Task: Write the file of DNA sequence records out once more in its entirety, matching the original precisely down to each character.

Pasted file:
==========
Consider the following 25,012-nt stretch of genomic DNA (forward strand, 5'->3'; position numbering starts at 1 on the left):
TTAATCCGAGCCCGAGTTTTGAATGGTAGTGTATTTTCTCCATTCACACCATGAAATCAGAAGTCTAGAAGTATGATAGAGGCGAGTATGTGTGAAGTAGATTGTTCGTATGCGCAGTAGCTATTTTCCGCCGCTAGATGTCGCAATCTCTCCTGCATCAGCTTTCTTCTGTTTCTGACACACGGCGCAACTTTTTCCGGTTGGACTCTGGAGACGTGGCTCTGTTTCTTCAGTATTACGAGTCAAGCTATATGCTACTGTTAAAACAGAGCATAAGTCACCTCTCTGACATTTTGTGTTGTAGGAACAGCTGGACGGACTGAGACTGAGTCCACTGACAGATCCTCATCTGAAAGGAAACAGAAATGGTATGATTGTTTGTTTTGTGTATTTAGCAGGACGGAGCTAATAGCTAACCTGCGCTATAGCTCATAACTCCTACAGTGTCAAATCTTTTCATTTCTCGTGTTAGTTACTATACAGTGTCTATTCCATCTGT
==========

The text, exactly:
Consider the following 25,012-nt stretch of genomic DNA (forward strand, 5'->3'; position numbering starts at 1 on the left):
TTAATCCGAGCCCGAGTTTTGAATGGTAGTGTATTTTCTCCATTCACACCATGAAATCAGAAGTCTAGAAGTATGATAGAGGCGAGTATGTGTGAAGTAGATTGTTCGTATGCGCAGTAGCTATTTTCCGCCGCTAGATGTCGCAATCTCTCCTGCATCAGCTTTCTTCTGTTTCTGACACACGGCGCAACTTTTTCCGGTTGGACTCTGGAGACGTGGCTCTGTTTCTTCAGTATTACGAGTCAAGCTATATGCTACTGTTAAAACAGAGCATAAGTCACCTCTCTGACATTTTGTGTTGTAGGAACAGCTGGACGGACTGAGACTGAGTCCACTGACAGATCCTCATCTGAAAGGAAACAGAAATGGTATGATTGTTTGTTTTGTGTATTTAGCAGGACGGAGCTAATAGCTAACCTGCGCTATAGCTCATAACTCCTACAGTGTCAAATCTTTTCATTTCTCGTGTTAGTTACTATACAGTGTCTATTCCATCTGT